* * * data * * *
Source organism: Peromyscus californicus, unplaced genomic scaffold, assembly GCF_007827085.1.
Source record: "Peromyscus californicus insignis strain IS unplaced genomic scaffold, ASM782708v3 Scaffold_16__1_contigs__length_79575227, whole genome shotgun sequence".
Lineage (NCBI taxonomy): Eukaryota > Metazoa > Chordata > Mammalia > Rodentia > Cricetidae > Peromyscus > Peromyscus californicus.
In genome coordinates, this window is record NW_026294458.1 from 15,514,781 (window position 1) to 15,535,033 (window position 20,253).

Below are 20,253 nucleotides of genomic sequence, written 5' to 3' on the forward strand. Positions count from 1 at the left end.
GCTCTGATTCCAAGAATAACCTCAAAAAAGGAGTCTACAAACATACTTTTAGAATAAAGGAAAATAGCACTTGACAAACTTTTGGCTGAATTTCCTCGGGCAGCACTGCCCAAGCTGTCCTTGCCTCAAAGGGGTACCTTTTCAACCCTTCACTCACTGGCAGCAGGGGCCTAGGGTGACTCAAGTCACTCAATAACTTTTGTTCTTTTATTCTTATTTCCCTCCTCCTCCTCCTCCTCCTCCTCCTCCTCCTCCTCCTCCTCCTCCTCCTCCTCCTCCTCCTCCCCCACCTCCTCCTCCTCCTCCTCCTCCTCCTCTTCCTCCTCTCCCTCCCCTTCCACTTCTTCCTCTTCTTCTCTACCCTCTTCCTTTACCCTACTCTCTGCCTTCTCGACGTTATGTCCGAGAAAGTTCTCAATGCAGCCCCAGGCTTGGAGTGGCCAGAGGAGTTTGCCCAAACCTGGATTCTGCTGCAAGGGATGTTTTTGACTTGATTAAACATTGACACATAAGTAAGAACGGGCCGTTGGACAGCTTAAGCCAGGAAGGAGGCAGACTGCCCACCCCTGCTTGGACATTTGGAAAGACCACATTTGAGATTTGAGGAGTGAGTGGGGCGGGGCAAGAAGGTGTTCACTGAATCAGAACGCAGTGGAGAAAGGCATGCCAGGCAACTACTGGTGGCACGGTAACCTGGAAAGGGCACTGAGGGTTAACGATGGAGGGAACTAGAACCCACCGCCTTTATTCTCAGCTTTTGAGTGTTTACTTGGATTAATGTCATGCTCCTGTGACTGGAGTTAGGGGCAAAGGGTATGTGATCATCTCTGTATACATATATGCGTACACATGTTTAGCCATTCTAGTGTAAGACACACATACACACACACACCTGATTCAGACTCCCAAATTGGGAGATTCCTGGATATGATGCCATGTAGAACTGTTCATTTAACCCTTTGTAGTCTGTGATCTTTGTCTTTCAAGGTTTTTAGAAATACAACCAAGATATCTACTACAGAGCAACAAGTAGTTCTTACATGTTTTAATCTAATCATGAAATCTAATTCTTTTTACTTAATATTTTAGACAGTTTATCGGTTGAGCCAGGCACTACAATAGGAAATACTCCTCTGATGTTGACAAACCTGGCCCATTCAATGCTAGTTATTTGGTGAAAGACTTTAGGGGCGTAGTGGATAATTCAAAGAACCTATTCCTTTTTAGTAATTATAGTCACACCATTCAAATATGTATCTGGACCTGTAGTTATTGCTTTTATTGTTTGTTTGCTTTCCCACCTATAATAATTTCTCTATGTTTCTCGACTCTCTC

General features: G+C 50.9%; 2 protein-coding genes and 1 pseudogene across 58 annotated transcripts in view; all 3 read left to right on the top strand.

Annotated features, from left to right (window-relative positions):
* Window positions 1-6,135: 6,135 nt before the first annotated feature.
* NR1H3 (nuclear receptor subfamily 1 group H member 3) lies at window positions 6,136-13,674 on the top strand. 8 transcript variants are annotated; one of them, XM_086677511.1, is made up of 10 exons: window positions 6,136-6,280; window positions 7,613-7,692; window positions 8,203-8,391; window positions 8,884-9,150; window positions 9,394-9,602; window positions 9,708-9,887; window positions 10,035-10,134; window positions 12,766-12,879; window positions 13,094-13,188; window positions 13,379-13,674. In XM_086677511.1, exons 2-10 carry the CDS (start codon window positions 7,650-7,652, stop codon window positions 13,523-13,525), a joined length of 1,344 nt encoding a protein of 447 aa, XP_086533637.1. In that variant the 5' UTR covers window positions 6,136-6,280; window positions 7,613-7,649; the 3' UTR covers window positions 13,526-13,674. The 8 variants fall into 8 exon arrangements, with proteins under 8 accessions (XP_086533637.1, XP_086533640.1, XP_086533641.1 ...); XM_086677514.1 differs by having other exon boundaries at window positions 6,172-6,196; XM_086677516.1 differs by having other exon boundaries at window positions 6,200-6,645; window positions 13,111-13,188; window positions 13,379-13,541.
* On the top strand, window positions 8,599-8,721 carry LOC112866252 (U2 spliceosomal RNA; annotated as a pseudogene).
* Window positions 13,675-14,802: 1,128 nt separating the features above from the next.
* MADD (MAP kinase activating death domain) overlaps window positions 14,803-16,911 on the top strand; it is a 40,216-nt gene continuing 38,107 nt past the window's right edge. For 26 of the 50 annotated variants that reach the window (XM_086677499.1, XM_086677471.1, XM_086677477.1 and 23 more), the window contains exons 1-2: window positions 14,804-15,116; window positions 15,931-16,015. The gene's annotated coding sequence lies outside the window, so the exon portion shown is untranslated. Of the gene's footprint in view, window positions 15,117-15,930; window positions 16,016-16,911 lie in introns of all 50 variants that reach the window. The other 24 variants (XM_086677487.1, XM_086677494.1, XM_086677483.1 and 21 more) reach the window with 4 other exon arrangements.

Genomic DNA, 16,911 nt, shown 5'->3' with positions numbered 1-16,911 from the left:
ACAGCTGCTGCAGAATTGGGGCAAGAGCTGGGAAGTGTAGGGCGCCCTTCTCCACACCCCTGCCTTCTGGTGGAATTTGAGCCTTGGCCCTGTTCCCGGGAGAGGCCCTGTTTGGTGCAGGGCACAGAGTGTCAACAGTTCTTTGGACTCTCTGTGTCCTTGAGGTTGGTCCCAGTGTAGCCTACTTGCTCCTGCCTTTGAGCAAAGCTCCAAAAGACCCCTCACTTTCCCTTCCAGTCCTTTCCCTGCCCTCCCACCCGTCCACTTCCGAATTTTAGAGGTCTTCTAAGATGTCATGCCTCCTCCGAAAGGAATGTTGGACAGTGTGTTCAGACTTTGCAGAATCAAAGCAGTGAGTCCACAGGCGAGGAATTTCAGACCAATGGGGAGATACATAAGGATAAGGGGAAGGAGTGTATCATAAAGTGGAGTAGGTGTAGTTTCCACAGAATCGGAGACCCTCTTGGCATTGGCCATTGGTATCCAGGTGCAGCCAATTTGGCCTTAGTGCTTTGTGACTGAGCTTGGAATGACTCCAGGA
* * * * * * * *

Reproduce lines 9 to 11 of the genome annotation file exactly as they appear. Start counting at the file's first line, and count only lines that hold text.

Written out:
* Window positions 1-6,135: 6,135 nt before the first annotated feature.
* NR1H3 (nuclear receptor subfamily 1 group H member 3) lies at window positions 6,136-13,674 on the top strand. 8 transcript variants are annotated; one of them, XM_086677511.1, is made up of 10 exons: window positions 6,136-6,280; window positions 7,613-7,692; window positions 8,203-8,391; window positions 8,884-9,150; window positions 9,394-9,602; window positions 9,708-9,887; window positions 10,035-10,134; window positions 12,766-12,879; window positions 13,094-13,188; window positions 13,379-13,674. In XM_086677511.1, exons 2-10 carry the CDS (start codon window positions 7,650-7,652, stop codon window positions 13,523-13,525), a joined length of 1,344 nt encoding a protein of 447 aa, XP_086533637.1. In that variant the 5' UTR covers window positions 6,136-6,280; window positions 7,613-7,649; the 3' UTR covers window positions 13,526-13,674. The 8 variants fall into 8 exon arrangements, with proteins under 8 accessions (XP_086533637.1, XP_086533640.1, XP_086533641.1 ...); XM_086677514.1 differs by having other exon boundaries at window positions 6,172-6,196; XM_086677516.1 differs by having other exon boundaries at window positions 6,200-6,645; window positions 13,111-13,188; window positions 13,379-13,541.
* On the top strand, window positions 8,599-8,721 carry LOC112866252 (U2 spliceosomal RNA; annotated as a pseudogene).